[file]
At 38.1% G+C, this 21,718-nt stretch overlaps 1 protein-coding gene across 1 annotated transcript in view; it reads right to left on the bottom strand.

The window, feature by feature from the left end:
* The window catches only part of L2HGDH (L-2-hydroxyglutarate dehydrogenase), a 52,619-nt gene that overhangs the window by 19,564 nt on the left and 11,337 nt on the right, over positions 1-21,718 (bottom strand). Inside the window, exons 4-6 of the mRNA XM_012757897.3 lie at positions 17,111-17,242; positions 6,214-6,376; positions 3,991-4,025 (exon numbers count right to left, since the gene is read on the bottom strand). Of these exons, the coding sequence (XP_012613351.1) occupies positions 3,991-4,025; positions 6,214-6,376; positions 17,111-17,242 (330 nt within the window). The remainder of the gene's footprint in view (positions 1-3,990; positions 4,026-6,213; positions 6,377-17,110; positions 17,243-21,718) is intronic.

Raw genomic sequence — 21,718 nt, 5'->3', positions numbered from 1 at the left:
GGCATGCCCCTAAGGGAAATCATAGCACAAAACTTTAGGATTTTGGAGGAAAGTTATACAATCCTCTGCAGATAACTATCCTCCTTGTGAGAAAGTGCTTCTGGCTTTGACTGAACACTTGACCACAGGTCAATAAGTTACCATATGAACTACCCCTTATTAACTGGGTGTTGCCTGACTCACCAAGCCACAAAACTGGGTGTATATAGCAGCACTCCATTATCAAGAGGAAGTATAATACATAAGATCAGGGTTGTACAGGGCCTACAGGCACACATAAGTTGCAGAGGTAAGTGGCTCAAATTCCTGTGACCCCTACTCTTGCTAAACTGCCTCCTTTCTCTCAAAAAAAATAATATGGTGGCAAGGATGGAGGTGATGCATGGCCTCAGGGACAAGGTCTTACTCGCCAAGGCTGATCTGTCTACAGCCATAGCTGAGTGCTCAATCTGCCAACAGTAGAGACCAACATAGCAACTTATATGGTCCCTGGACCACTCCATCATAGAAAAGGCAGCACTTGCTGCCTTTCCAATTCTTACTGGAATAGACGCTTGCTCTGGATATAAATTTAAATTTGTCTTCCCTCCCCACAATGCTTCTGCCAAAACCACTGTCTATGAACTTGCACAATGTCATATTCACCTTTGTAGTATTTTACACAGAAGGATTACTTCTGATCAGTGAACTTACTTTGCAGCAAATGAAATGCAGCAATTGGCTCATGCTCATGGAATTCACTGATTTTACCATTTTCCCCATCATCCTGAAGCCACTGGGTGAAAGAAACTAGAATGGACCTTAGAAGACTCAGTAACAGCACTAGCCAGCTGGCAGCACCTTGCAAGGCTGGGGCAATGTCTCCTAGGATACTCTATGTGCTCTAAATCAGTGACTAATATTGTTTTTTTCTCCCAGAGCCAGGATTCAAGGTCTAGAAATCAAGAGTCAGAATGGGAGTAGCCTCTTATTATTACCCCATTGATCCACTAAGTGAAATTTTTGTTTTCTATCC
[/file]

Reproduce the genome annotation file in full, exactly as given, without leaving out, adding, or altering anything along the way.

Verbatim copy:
At 38.1% G+C, this 21,718-nt stretch overlaps 1 protein-coding gene across 1 annotated transcript in view; it reads right to left on the bottom strand.

The window, feature by feature from the left end:
* The window catches only part of L2HGDH (L-2-hydroxyglutarate dehydrogenase), a 52,619-nt gene that overhangs the window by 19,564 nt on the left and 11,337 nt on the right, over positions 1-21,718 (bottom strand). Inside the window, exons 4-6 of the mRNA XM_012757897.3 lie at positions 17,111-17,242; positions 6,214-6,376; positions 3,991-4,025 (exon numbers count right to left, since the gene is read on the bottom strand). Of these exons, the coding sequence (XP_012613351.1) occupies positions 3,991-4,025; positions 6,214-6,376; positions 17,111-17,242 (330 nt within the window). The remainder of the gene's footprint in view (positions 1-3,990; positions 4,026-6,213; positions 6,377-17,110; positions 17,243-21,718) is intronic.

Raw genomic sequence — 21,718 nt, 5'->3', positions numbered from 1 at the left:
GGCATGCCCCTAAGGGAAATCATAGCACAAAACTTTAGGATTTTGGAGGAAAGTTATACAATCCTCTGCAGATAACTATCCTCCTTGTGAGAAAGTGCTTCTGGCTTTGACTGAACACTTGACCACAGGTCAATAAGTTACCATATGAACTACCCCTTATTAACTGGGTGTTGCCTGACTCACCAAGCCACAAAACTGGGTGTATATAGCAGCACTCCATTATCAAGAGGAAGTATAATACATAAGATCAGGGTTGTACAGGGCCTACAGGCACACATAAGTTGCAGAGGTAAGTGGCTCAAATTCCTGTGACCCCTACTCTTGCTAAACTGCCTCCTTTCTCTCAAAAAAAATAATATGGTGGCAAGGATGGAGGTGATGCATGGCCTCAGGGACAAGGTCTTACTCGCCAAGGCTGATCTGTCTACAGCCATAGCTGAGTGCTCAATCTGCCAACAGTAGAGACCAACATAGCAACTTATATGGTCCCTGGACCACTCCATCATAGAAAAGGCAGCACTTGCTGCCTTTCCAATTCTTACTGGAATAGACGCTTGCTCTGGATATAAATTTAAATTTGTCTTCCCTCCCCACAATGCTTCTGCCAAAACCACTGTCTATGAACTTGCACAATGTCATATTCACCTTTGTAGTATTTTACACAGAAGGATTACTTCTGATCAGTGAACTTACTTTGCAGCAAATGAAATGCAGCAATTGGCTCATGCTCATGGAATTCACTGATTTTACCATTTTCCCCATCATCCTGAAGCCACTGGGTGAAAGAAACTAGAATGGACCTTAGAAGACTCAGTAACAGCACTAGCCAGCTGGCAGCACCTTGCAAGGCTGGGGCAATGTCTCCTAGGATACTCTATGTGCTCTAAATCAGTGACTAATATTGTTTTTTTCTCCCAGAGCCAGGATTCAAGGTCTAGAAATCAAGAGTCAGAATGGGAGTAGCCTCTTATTATTACCCCATTGATCCACTAAGTGAAATTTTTGTTTTCTATCC